One of the most common phrases to be heard on our communication skills courses.
Whether it’s an ‘optimised strategy’, ‘on-boarding’ or ‘boiling the ocean’.
We have a simple rule for jargon and management-speak:
Jargon to us means anything which one member of your audience fails to fully understand.
So why do we use it?
“I’m Stuart Baggs the brand, and I run a global telecommunications agency”.
So said the late star of the UK’s Apprentice, as he penned an application for a job to show host Sir Alan Sugar.
As it turns out, the 21-year-old was selling phones and IT systems largely confined to the Isle of Man.
He wanted to sound authoritative, but it ended up sounding pompous and exaggerated.
You could say the same about most job titles.
They aim to professionalise but often confuse and inflate.
Radio Four’s Jonathan Meades called jargon “the language of the trained liar”.
It’s hard to disagree – so best always to speak plainly in terms everyone understands.
If someone feels confused, there goes your long-term relationship.
Or to you and me, the legal stuff that allows you to sell or buy your house.
Jargon is often synonymous with ‘barriers to entry’.
If you’re unable to understand the terminology, I can charge more for understanding it on your behalf.
There’s a reason a trained lawyer will sort that out for you.
Just as there’s a reason your GP has trained for 12 years before being allowed to practise.
But a really good lawyer, doctor, accountant or mortgage advisor will explain things simply to you.
They’ll remove barriers to understanding, rather than erect them.
Consider the likes of Professor Brian Cox or Professor Robert Winston.
They’re celebrated TV personalities because they’re able to make the complex simple.
If they droned on in terms you failed to understand, you’d switch off immediately.
Really great leaders simplify.
Listen to any Brexit interview and you’ll hear some fantastic jargon.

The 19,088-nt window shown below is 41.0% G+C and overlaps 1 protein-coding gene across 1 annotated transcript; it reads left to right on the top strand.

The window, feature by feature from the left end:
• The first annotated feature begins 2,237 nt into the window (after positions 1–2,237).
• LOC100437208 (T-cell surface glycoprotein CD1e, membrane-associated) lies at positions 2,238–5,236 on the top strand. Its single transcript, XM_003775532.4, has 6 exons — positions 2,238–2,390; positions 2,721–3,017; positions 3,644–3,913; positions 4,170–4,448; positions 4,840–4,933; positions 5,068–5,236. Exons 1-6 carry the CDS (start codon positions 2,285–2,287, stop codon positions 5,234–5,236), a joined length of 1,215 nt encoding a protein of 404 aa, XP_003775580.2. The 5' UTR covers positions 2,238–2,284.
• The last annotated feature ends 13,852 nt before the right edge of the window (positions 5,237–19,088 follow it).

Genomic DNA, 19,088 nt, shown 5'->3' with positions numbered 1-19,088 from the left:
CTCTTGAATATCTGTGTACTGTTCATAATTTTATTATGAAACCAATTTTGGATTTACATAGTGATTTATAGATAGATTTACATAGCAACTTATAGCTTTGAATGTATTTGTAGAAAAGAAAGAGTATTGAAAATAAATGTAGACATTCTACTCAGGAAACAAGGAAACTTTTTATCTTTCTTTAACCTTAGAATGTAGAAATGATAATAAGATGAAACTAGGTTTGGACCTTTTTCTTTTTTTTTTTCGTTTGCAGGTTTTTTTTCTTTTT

One reason for much of the rhetoric and posturing is the lack of certainty.
And when under pressure, politicians retreat into campaign slogans and vague platitudes.
“The worst of both worlds”.
“Brexit means Brexit”.
“No deal is better than a bad deal”.
The trouble is, people see right through it.
So best to get to know your subject inside-out before doing any presentation or media interview.
And if pressed on a subject, with which you’re unfamiliar, tell people:
“I don’t know. What I do know is”.
Far better than simply making it up.
It’s easy to misjudge our audience’s level of understanding.
Imagine asking a group of 7-year-olds what they think of the Irish backstop or the 1922 Committee.
You’d get a strange look, and I expect they’d then walk away.
Adults wish they could react in the same way, but they’re trapped in the meeting.
Avoid mistaking your colleagues’ nodding heads for understanding.
Avoid mistaking their eye contact for trust.
We’re very good at faking our internal feelings.
If we hear something we fail to understand, very few people raise a hand and ask for clarification.
That means the burden is on you to make it clear from the outset.
Or should that be avoid being condescending?
We sometimes see a roll of the eyes when we talk about applying jargon filters.
And the retort:
“That wouldn’t work in our industry”.
The accusation is that this amounts to ‘dumbing-down’.
I wholeheartedly disagree.
For me it’s like swearing (we all know the words, we just choose to use different ones).
So, explaining things simply is a choice; it’s a skill.
Tabloid journalists are paid more than broadsheet journalists for the same reason.
It’s hard to find the simple explanation.
So, keep searching for it, and people will trust you.
Read our blogs here, which help you to remove jargon and build engagement instead:
How to avoid jargon every day: Make Your Message Crystal Clear
In presentations: Press Release Fairytale Epic
In business writing: Write Clearly Like Hemingway
Or even better, come along to our communication skills course and see for yourself.
After all, we’re a very impressive and multi-faceted global communications agency.
Andrew McFarlan is the Managing Director of Pink Elephant Communications.
You can view his profile here.
Photos By OnePexels.com
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